Racked is no longer publishing. Thank you to everyone who read our work over the years. The archives will remain available here; for new stories, head over to Vox.com, where our staff is covering consumer culture for The Goods by Vox. You can also see what we’re up to by signing up here.
If you grew up in the suburbs, your adolescent life likely revolved around the mall. You hung out with your friends at the food court, you went on dates at the adjoining movie theater, and you did all of your shopping—back-to-school, homecoming, prom—at the chain stores that lined the fluorescent-lit walkways.
Fast forward a couple decades though, and few of the retailers that anchored the malls of our youth are still standing. Fashion Bug? Dead. Contempo Casuals? Defunct. Casual Corner? Gone. (The 2000s were not kind to casually-named clothing stores.) One by one, they've gone the way of bankruptcy and buy-outs, not unlike many malls themselves.
The significance these chains had on the retail industry, not to mention personal style in suburbia, is pretty remarkable, so let's take a look back at all of the once-iconic chains that have since perished. (At least we can find comfort in the fact that Cinnabon's still in business?)
The coolest of all the '90s mall chains, Contempo got a lot of love from Sassy, Clueless, and the era's rad band chicks. (According to the June 1997 issue of Spin, Shirley Manson once wore a Contempo Casuals jacket to the Grammys.)
They mostly sold their own private-label merchandise—lots of sunflower printed pieces and velvet minidresses and other things that wouldn't look out of place on NastyGal. In 1991, the Los Angeles Times published a story about what teenagers were purchasing during the holiday season, and this gem about Contempo was included: "Young teens were buying denim jackets and oversize denim jeans in bright colors, while the older set was sliding into tight velour and spandex dresses topped with black leather motorcycle jackets." In other words, had they brand stuck around, it would still be totally relevant today.
In 1995, Wet Seal snatched up the remaining 237 Contempo Casuals stores from the Neiman Marcus Group (yes, Neiman); in 2001, the stores were converted to Wet Seals, of which there are currently 532 locations. Though it's technically gone now, the brand will live on forever on eBay and on Cher Horowitz.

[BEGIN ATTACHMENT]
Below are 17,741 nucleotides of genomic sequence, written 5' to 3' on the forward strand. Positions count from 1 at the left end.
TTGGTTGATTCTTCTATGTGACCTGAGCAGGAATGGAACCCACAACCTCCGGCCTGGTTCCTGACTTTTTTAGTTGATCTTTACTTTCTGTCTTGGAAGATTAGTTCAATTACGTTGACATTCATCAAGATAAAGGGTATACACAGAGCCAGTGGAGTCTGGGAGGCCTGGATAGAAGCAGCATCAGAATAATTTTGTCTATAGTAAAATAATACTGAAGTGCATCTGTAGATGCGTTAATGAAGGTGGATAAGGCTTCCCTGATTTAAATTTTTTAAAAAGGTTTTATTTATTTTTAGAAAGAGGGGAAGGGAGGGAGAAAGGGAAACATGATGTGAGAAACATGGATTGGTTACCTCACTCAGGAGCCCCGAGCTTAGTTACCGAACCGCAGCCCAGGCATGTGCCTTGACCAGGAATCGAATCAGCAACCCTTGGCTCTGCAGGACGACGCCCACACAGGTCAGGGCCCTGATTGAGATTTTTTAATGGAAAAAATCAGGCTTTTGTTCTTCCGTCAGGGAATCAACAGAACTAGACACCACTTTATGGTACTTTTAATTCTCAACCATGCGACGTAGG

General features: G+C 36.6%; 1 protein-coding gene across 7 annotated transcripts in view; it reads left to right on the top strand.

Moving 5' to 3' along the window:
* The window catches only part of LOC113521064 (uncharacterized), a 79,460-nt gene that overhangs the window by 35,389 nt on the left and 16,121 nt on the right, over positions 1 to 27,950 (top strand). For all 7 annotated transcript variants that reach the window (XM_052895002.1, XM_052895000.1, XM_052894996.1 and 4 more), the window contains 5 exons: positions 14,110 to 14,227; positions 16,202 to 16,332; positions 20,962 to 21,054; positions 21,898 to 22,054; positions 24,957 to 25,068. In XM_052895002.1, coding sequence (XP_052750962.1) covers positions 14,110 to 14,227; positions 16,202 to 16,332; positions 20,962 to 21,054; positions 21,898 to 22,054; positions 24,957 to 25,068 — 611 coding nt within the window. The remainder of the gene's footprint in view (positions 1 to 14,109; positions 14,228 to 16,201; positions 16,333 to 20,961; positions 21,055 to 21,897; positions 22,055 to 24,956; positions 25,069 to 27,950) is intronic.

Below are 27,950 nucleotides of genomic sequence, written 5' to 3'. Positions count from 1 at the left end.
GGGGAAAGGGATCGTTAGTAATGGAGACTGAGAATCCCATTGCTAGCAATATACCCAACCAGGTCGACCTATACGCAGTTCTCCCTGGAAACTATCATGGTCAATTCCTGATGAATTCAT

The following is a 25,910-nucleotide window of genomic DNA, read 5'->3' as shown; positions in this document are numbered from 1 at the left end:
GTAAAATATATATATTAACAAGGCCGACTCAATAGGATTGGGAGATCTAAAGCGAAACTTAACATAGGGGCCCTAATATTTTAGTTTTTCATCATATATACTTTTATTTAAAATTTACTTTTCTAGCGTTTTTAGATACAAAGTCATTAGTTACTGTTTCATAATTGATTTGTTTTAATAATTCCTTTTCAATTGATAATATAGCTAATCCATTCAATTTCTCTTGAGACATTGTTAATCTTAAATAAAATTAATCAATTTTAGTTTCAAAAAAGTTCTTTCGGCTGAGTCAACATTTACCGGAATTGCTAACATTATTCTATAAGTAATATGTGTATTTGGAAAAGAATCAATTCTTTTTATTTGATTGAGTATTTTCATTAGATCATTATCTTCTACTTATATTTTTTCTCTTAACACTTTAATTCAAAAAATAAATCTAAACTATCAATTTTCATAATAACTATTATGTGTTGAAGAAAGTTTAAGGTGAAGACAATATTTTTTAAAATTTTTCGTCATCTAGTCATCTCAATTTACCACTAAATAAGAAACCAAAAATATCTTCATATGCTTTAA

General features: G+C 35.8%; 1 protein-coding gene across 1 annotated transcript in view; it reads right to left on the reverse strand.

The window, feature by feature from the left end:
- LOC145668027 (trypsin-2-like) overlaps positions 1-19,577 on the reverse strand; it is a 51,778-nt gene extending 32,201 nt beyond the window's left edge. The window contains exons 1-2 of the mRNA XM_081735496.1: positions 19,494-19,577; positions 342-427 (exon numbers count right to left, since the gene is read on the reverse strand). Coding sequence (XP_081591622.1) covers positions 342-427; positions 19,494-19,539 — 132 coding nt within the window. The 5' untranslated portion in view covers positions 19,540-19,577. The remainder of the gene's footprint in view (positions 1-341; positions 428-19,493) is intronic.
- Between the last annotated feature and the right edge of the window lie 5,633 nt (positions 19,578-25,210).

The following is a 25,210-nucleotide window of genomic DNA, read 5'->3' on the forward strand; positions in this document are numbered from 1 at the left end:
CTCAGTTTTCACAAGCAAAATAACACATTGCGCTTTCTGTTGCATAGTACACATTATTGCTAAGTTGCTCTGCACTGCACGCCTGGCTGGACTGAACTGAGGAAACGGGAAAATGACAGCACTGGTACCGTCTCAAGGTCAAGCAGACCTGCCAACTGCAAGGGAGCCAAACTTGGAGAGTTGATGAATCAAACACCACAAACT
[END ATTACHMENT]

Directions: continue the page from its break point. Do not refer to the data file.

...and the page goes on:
Founded in the '60s, Fashion Bug was retail holding company Charming Shoppes' biggest brand. It sold budget-friendly clothes while also making a valiant attempt at being trendy. However, since this was way before the fast-fashion boom of the aughts, brands weren't able to churn out of-the-moment collections at the frequency and price points they're able to now. As such, Fashion Bug was more along the lines of Burlington Coat Factory than H&M.
Things started to get shaky in the mid-'90s, but they still had 1,000 stores in 2006; five years later, there were just 660. In 2012, Charming Shoppes was bought out by Ascena Retail Group, owner of Dressbarn, closing all remaining Fashion Bug stores in an effort to focus on the real jewel in the Charming Shoppes portfolio: Lane Bryant. When it was announced that the chain would shutter all of its locations, a devastated shopper created a Change.org petition ("From classy work clothes to pajamas, Fashion Bug has exactly what we need for a reasonable price") that drew 1,387 signatures. Now their website redirects to an error page with the address fashionbug.lanebryant.com.
Casual Corner and Petite Sophisticate